What to do when a friendship ends.

In my introductory post on this site, I made reference to the fact that in a lot of ways, I set this blog up as a coping mechanism as I came to terms with the end of some very significant friendships in my life.

I can’t even begin to underestimate how much said closures have impacted on my life, and I wouldn’t wish the loss of a best friend on any one.

Take the worst breakup you ever had with a boyfriend and multiple it by a million percent – that doesn’t even come close to how much it hurts.

Female friendship is without doubt one of the purest and most important forms of relationship this world has to offer – but when it goes wrong it can also be the cruelest.

But through the greatest losses come the most salient periods of growth and reflection, and hopefully positive change.

I would like to share with you today how I’ve coped with friend ending and why it’s ok to be totally broken by it – the rebuilding is the best part.

The Unexpected Goodbye:

Over a decade of friendship, I never thought it would end like that. A phone call in an empty car park, the words ‘I can’t deal with you, I’ll speak to you when you’ve calmed down.’ The phone goes dead. The next phone call never came.

Here we are, more than six months down the line. I saw someone in the supermarket last week who asked how you were – I didn’t know, you’re a stranger to me now.

I honestly don’t know if the sense of loss will ever leave entirely, but I do know that I have to learn lessons from this pain – I can’t make these mistakes again, and I can’t face a reoccurrence of this situation in the future.

Through tears, frustration, guilt, sadness, anger, devastation, and finally some semblance of peace – here is what I have learnt about coming to terms with the end of friendship(s).


Face-to-Face communication is key:

Whatsapp, social media, Facebook, Text messages etc– are the absolute death of important conversation. Context and tone are completely void via this medium, and things get misconstrued very, very quickly – and can spiral even quicker. If you need to have a conversation that might dictate the future of your friendship, give it the priority it deserves and meet face to face. Also, if you do meet face to face and it still doesn’t resolve things – you’ll know pretty quickly that you’re backing a loser.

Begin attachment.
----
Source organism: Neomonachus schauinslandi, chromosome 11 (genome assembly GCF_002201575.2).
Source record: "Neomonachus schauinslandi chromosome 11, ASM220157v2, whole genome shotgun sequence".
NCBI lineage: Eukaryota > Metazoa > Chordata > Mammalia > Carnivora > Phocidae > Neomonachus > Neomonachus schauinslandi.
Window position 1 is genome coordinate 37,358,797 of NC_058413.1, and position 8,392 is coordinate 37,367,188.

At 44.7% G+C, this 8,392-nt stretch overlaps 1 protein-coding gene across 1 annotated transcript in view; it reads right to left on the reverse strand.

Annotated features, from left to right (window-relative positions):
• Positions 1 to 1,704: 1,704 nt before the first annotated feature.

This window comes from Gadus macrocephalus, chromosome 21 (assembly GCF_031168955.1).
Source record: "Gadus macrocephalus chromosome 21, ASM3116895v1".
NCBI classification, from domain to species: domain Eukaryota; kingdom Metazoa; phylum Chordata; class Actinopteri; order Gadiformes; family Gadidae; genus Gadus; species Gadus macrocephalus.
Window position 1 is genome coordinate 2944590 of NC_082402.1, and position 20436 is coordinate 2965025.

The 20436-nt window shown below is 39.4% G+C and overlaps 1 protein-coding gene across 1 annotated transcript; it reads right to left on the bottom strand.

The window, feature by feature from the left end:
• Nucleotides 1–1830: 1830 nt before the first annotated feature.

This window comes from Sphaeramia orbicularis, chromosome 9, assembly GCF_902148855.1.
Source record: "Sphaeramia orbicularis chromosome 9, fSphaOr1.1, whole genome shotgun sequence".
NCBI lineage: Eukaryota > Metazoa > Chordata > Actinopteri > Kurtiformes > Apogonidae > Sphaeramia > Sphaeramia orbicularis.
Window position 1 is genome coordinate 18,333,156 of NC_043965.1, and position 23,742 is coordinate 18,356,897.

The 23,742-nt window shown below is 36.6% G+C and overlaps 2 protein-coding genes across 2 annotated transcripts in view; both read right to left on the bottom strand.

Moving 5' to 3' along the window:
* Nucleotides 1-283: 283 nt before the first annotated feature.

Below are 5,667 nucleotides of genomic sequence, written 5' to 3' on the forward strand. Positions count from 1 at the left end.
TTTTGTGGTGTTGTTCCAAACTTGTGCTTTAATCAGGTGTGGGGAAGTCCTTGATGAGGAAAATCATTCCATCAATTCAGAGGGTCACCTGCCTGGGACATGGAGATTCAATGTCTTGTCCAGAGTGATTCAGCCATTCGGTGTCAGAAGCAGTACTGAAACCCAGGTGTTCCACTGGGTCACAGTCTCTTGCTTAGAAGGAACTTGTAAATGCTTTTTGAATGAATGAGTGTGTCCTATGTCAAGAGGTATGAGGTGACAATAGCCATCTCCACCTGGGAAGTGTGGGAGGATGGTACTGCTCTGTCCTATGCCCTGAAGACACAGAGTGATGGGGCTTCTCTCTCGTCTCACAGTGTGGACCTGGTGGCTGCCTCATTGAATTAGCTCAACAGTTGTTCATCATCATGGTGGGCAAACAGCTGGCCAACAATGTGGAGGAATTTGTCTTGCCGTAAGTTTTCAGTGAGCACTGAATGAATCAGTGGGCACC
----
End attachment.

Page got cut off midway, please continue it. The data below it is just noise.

If it’s over, it’s over:

Be graceful. If someone tells you they would like to end contact, accept their decision. The most painful part of ending a friendship is sometimes holding on to something for too long, dragging it out because you have a history – when really your current relationship is bringing you nothing but misery. I’ve certainly been guilty of diving back in because of ‘the good old days’ but seriously it will just make you frustrated and sad. Remember the great memories without craving the need to make more. You’ll know when it’s truly over when the nostalgia no longer outweighs the person standing in front of you who now feels like a stranger.

Do not put the blame on one party:

Life is complicated. You may never know the reason your friend seemingly turned into a monster overnight – perhaps you’ll never know, just don’t drive yourself mad in the process of trying to find out. People deal with bereavements, money problems, relationship problems, illness, workload, children, wedding planning, house move and so on, in a multitude of different ways, unfortunately sometimes friendship is the casualty. There is a such a thing as bloody bad timing when a myriad of shitty things happen at once and the only place you feel safe enough to vent is amongst your friends – sometimes at your friends! Be careful with that.